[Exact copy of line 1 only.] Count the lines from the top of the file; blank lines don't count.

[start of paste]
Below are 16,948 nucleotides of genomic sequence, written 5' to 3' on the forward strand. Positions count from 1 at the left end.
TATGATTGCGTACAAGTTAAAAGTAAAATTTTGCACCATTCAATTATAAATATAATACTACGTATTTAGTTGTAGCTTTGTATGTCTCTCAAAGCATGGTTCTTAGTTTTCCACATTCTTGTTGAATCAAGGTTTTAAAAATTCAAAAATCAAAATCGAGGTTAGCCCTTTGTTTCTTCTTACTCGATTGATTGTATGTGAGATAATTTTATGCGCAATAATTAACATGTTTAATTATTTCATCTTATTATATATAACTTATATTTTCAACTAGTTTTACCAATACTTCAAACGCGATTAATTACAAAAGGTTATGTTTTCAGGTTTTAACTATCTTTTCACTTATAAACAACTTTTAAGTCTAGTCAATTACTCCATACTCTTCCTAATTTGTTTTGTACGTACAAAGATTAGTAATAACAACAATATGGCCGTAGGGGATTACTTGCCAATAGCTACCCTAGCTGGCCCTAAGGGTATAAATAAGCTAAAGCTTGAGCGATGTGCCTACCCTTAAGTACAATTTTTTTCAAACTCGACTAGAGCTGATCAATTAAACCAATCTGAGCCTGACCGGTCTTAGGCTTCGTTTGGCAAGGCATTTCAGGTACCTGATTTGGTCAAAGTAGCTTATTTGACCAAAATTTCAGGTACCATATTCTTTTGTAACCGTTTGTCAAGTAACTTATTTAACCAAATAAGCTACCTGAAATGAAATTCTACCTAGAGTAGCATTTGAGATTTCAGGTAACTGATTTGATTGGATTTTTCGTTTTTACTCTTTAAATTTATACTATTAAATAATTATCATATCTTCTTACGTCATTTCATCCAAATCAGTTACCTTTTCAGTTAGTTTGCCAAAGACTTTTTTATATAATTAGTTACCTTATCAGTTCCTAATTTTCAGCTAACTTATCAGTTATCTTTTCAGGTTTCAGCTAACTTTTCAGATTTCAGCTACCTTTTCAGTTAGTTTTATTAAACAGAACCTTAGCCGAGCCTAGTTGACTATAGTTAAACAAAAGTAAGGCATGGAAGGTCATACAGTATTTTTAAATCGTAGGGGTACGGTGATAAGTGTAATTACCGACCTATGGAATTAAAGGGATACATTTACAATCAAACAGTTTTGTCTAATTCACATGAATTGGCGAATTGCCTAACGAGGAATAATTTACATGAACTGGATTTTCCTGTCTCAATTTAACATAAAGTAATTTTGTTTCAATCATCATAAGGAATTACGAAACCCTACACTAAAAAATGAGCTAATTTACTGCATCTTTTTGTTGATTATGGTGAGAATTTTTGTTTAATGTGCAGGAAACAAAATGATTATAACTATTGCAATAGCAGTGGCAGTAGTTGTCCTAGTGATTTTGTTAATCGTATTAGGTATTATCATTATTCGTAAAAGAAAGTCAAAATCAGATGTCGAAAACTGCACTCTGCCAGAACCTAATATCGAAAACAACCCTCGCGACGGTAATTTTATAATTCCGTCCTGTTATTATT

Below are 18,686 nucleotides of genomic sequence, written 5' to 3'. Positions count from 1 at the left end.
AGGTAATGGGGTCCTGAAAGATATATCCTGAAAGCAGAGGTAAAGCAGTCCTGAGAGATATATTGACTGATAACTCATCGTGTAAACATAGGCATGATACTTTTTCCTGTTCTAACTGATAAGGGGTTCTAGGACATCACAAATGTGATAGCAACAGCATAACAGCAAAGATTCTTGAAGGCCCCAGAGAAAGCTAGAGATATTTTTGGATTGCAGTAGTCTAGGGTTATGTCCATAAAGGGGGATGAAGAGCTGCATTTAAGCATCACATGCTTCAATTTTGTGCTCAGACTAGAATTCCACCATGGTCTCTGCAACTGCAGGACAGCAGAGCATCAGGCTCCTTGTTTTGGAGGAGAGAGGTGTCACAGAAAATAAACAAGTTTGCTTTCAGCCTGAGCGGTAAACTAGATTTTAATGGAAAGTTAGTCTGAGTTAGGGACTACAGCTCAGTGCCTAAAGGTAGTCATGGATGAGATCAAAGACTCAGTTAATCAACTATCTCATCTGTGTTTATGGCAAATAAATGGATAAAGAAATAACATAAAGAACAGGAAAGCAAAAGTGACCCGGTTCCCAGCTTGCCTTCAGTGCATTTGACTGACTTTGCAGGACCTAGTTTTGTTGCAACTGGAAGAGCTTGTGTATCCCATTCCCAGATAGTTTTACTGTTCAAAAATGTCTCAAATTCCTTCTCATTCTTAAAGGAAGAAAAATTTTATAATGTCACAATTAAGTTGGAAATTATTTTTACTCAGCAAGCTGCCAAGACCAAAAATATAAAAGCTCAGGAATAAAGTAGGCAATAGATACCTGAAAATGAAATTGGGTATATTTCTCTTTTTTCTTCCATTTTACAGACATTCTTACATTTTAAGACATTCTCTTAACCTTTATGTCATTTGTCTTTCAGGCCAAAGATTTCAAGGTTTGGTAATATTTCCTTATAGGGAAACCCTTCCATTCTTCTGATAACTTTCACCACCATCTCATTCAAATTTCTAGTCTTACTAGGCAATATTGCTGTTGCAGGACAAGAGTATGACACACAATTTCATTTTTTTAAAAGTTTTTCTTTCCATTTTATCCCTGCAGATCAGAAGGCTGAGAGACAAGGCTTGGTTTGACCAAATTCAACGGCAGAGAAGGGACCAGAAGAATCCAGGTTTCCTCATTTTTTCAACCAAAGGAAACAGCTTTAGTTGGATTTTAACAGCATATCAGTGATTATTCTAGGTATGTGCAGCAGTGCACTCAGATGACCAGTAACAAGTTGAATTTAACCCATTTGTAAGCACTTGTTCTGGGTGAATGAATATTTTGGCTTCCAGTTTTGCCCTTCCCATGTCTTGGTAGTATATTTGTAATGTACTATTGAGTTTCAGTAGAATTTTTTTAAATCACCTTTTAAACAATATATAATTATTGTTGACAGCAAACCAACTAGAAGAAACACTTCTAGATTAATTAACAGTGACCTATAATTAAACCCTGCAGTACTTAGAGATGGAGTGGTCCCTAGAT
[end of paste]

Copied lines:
Below are 16,948 nucleotides of genomic sequence, written 5' to 3' on the forward strand. Positions count from 1 at the left end.